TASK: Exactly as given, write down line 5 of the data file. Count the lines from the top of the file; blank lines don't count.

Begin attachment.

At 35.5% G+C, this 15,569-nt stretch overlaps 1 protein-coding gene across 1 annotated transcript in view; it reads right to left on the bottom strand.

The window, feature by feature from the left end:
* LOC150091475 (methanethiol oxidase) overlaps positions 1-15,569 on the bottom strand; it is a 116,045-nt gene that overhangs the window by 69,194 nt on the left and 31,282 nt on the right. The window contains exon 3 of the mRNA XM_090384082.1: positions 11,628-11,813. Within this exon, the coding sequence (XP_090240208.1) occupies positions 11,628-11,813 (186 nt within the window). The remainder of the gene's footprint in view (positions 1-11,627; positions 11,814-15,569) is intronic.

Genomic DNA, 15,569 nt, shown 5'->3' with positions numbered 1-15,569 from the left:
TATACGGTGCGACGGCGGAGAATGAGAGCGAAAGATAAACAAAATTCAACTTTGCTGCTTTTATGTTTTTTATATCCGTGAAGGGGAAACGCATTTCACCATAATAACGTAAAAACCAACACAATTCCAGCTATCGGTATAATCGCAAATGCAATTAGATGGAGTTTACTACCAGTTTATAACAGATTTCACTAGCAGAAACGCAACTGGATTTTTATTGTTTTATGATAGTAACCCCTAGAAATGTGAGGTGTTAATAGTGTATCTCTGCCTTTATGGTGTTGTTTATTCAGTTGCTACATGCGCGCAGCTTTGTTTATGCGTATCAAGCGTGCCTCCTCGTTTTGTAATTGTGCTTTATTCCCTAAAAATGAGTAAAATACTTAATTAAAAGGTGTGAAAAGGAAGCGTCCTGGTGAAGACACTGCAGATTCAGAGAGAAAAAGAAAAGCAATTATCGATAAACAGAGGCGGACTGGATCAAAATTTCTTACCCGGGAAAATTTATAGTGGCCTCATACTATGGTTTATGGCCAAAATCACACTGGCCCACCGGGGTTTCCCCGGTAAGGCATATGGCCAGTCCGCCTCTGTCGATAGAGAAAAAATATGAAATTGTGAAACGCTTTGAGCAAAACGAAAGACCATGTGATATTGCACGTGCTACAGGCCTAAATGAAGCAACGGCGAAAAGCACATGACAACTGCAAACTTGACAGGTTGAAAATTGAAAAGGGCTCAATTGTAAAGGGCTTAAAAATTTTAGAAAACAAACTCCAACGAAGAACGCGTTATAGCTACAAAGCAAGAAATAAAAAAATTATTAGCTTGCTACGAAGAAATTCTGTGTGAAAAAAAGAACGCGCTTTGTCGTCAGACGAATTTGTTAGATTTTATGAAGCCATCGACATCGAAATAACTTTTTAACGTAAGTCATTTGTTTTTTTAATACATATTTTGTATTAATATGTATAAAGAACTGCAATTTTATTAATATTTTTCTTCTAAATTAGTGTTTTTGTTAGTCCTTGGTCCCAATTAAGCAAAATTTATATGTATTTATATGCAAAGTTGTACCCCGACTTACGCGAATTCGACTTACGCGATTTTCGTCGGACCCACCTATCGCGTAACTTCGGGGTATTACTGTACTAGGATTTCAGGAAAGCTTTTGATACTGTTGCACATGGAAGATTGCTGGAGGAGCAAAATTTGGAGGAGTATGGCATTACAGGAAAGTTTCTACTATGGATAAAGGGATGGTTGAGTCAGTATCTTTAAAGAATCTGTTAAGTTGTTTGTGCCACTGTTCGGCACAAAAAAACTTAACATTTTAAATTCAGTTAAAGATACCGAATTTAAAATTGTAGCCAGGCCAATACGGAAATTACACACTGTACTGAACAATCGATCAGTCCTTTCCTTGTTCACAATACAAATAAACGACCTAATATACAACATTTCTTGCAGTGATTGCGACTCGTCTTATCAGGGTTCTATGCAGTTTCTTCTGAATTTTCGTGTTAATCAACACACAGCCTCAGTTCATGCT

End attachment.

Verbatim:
TATACGGTGCGACGGCGGAGAATGAGAGCGAAAGATAAACAAAATTCAACTTTGCTGCTTTTATGTTTTTTATATCCGTGAAGGGGAAACGCATTTCACCATAATAACGTAAAAACCAACACAATTCCAGCTATCGGTATAATCGCAAATGCAATTAGATGGAGTTTACTACCAGTTTATAACAGATTTCACTAGCAGAAACGCAACTGGATTTTTATTGTTTTATGATAGTAACCCCTAGAAATGTGAGGTGTTAATAGTGTATCTCTGCCTTTATGGTGTTGTTTATTCAGTTGCTACATGCGCGCAGCTTTGTTTATGCGTATCAAGCGTGCCTCCTCGTTTTGTAATTGTGCTTTATTCCCTAAAAATGAGTAAAATACTTAATTAAAAGGTGTGAAAAGGAAGCGTCCTGGTGAAGACACTGCAGATTCAGAGAGAAAAAGAAAAGCAATTATCGATAAACAGAGGCGGACTGGATCAAAATTTCTTACCCGGGAAAATTTATAGTGGCCTCATACTATGGTTTATGGCCAAAATCACACTGGCCCACCGGGGTTTCCCCGGTAAGGCATATGGCCAGTCCGCCTCTGTCGATAGAGAAAAAATATGAAATTGTGAAACGCTTTGAGCAAAACGAAAGACCATGTGATATTGCACGTGCTACAGGCCTAAATGAAGCAACGGCGAAAAGCACATGACAACTGCAAACTTGACAGGTTGAAAATTGAAAAGGGCTCAATTGTAAAGGGCTTAAAAATTTTAGAAAACAAACTCCAACGAAGAACGCGTTATAGCTACAAAGCAAGAAATAAAAAAATTATTAGCTTGCTACGAAGAAATTCTGTGTGAAAAAAAGAACGCGCTTTGTCGTCAGACGAATTTGTTAGATTTTATGAAGCCATCGACATCGAAATAACTTTTTAACGTAAGTCATTTGTTTTTTTAATACATATTTTGTATTAATATGTATAAAGAACTGCAATTTTATTAATATTTTTCTTCTAAATTAGTGTTTTTGTTAGTCCTTGGTCCCAATTAAGCAAAATTTATATGTATTTATATGCAAAGTTGTACCCCGACTTACGCGAATTCGACTTACGCGATTTTCGTCGGACCCACCTATCGCGTAACTTCGGGGTATTACTGTACTAGGATTTCAGGAAAGCTTTTGATACTGTTGCACATGGAAGATTGCTGGAGGAGCAAAATTTGGAGGAGTATGGCATTACAGGAAAGTTTCTACTATGGATAAAGGGATGGTTGAGTCAGTATCTTTAAAGAATCTGTTAAGTTGTTTGTGCCACTGTTCGGCACAAAAAAACTTAACATTTTAAATTCAGTTAAAGATACCGAATTTAAAATTGTAGCCAGGCCAATACGGAAATTACACACTGTACTGAACAATCGATCAGTCCTTTCCTTGTTCACAATACAAATAAACGACCTAATATACAACATTTCTTGCAGTGATTGCGACTCGTCTTATCAGGGTTCTATGCAGTTTCTTCTGAATTTTCGTGTTAATCAACACACAGCCTCAGTTCATGCT